Citizenship in a Republic

Today in History, April 23, 1910:

“The Man in the Arena” speech. After his presidency, President Theodore Roosevelt took a tour of Europe and was received with great fanfare and accolades, both from the common man and royalty. On this date he gave a 35 page speech entitled “Citizenship in a Republic” about the responsibilities involved at the Sorbonne in Paris, France. A segment on page 7 became an inspirational and historic passage.

“It is not the critic who counts; not the man who points out how the strong man stumbles, or where the doer of deeds could have done them better. The credit belongs to the man who is actually in the arena, whose face is marred by dust and sweat and blood; who strives valiantly; who errs, who comes short again and again, because there is no effort without error and shortcoming; but who does actually strive to do the deeds; who knows great enthusiasms, the great devotions; who spends himself in a worthy cause; who at the best knows in the end the triumph of high achievement, and who at the worst, if he fails, at least fails while daring greatly, so that his place shall never be with those cold and timid souls who neither know victory nor defeat.”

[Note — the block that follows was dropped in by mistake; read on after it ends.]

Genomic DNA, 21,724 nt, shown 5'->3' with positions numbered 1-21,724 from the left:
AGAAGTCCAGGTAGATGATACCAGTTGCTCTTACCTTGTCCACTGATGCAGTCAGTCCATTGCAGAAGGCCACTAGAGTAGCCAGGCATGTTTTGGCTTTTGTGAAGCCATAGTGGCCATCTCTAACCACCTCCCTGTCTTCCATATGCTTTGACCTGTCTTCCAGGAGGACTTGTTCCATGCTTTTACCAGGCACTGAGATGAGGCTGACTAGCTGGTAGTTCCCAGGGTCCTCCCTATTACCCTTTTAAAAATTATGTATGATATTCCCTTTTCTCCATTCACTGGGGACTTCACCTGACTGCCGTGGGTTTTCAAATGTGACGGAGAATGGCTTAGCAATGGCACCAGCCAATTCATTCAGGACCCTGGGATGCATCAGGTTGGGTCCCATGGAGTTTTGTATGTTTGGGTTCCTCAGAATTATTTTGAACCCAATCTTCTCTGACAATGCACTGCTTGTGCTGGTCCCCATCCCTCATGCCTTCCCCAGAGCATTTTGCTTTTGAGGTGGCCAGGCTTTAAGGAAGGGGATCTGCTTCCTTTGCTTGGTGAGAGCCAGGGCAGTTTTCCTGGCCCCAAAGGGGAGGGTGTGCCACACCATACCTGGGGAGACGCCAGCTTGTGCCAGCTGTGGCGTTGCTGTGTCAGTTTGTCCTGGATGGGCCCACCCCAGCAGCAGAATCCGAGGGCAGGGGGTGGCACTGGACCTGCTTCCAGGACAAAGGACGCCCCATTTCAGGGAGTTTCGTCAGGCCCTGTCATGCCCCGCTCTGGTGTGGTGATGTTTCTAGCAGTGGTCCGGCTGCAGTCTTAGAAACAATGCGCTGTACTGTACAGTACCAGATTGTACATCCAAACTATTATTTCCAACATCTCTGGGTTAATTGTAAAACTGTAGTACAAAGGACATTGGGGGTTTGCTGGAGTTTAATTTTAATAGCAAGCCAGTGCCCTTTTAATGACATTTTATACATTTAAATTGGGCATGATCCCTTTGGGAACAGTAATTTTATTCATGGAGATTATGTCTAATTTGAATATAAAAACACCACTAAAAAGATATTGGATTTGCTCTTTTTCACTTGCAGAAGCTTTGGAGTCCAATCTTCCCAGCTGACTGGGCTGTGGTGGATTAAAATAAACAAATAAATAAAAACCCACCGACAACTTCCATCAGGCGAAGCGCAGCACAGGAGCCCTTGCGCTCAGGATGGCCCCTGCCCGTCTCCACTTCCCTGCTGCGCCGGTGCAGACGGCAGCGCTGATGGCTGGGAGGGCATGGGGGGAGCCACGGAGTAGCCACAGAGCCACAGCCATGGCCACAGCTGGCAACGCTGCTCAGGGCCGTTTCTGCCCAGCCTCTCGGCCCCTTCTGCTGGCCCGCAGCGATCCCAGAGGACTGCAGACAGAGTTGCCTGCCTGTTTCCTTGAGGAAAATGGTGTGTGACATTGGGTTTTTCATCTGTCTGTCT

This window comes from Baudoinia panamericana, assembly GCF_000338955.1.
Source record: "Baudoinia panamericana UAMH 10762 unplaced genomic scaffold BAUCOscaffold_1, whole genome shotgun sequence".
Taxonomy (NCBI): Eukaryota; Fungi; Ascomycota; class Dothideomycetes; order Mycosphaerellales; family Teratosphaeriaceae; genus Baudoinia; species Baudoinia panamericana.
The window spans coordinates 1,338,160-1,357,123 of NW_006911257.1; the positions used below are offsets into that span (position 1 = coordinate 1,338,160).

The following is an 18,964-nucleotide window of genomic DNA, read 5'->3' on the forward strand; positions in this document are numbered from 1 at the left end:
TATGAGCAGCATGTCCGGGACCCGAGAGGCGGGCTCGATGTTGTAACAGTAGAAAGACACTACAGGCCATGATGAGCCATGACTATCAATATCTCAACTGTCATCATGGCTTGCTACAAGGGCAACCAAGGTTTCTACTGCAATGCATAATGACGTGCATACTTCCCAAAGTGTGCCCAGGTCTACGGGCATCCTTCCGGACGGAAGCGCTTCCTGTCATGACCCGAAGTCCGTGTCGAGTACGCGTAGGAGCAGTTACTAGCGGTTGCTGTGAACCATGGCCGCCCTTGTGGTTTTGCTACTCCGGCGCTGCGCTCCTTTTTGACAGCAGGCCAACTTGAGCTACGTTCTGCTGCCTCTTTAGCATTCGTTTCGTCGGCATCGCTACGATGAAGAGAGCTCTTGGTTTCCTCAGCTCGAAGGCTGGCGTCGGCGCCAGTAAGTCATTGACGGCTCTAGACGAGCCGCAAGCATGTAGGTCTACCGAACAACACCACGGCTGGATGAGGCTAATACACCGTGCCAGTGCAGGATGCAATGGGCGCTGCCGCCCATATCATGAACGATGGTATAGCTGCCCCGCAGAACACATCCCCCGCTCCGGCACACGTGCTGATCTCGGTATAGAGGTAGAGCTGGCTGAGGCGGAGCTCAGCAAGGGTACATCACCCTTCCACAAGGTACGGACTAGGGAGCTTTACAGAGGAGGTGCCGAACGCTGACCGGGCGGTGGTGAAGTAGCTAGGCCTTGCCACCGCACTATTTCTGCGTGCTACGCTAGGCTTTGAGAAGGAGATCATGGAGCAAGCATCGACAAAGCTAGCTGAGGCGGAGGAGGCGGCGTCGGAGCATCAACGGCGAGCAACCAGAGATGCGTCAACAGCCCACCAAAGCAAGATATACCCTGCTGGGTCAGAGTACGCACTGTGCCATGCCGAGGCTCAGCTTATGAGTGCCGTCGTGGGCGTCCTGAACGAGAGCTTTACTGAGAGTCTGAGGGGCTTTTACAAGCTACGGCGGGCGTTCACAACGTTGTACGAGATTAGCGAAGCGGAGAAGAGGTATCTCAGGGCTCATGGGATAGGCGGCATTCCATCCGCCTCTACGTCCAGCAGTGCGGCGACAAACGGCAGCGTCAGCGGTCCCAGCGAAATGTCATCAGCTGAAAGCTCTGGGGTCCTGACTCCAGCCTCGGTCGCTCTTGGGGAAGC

The Man in the Arena

Today in History, April 23: 1910 – “The Man in the Arena” speech. After his presidency, President Theodore Roosevelt went on safari in Africa, collection countless specimens for the Smithsonian. He then took a tour of Europe and was received with great fanfare and accolades, both from the common man and royalty. On this date he gave a 35 page speech entitled “Citizenship in a Republic” about the responsibilities involved at the Sorbonne in Paris, France. A segment on page 7 became an inspirational and historic passage. “It is not the critic who counts; not the man who points out how the strong man stumbles, or where the doer of deeds could have done them better. The credit belongs to the man who is actually in the arena, whose face is marred by dust and sweat and blood; who strives valiantly; who errs, who comes short again and again, because there is no effort without error and shortcoming; but who does actually strive to do the deeds; who knows great enthusiasms, the great devotions; who spends himself in a worthy cause; who at the best knows in the end the triumph of high achievement, and who at the worst, if he fails, at least fails while daring greatly, so that his place shall never be with those cold and timid souls who neither know victory nor defeat.” I have this passage framed and posted on the wall in my office to remind me to maintain my fortitude on those days when people or events seem determined to break my will to do what is right. Thank you Mr. President.